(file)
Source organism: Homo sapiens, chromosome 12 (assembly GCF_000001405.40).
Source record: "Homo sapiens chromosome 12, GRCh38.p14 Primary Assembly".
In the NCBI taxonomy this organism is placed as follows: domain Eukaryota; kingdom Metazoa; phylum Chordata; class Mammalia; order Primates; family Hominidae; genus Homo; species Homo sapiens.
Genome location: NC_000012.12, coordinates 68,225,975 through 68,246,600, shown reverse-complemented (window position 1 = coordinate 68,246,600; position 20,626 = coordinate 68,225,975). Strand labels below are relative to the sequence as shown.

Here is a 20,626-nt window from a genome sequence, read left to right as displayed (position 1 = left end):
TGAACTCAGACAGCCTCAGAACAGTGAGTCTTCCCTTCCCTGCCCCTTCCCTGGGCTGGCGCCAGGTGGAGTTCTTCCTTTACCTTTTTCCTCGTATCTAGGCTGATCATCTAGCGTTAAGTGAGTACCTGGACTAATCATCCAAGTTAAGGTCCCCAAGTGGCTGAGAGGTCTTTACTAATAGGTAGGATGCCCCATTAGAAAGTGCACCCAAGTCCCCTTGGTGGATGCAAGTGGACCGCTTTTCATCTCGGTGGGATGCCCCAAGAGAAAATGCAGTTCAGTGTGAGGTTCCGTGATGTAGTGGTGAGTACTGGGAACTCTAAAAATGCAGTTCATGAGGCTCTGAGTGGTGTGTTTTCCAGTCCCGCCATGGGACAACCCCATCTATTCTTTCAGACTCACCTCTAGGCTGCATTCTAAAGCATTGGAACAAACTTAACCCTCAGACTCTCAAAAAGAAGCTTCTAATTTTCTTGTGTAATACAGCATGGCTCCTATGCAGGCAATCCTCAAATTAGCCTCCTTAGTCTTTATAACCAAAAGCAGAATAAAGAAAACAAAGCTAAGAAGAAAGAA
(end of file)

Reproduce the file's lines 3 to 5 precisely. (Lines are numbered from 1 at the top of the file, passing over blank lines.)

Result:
In the NCBI taxonomy this organism is placed as follows: domain Eukaryota; kingdom Metazoa; phylum Chordata; class Mammalia; order Primates; family Hominidae; genus Homo; species Homo sapiens.
Genome location: NC_000012.12, coordinates 68,225,975 through 68,246,600, shown reverse-complemented (window position 1 = coordinate 68,246,600; position 20,626 = coordinate 68,225,975). Strand labels below are relative to the sequence as shown.

Here is a 20,626-nt window from a genome sequence, read left to right as displayed (position 1 = left end):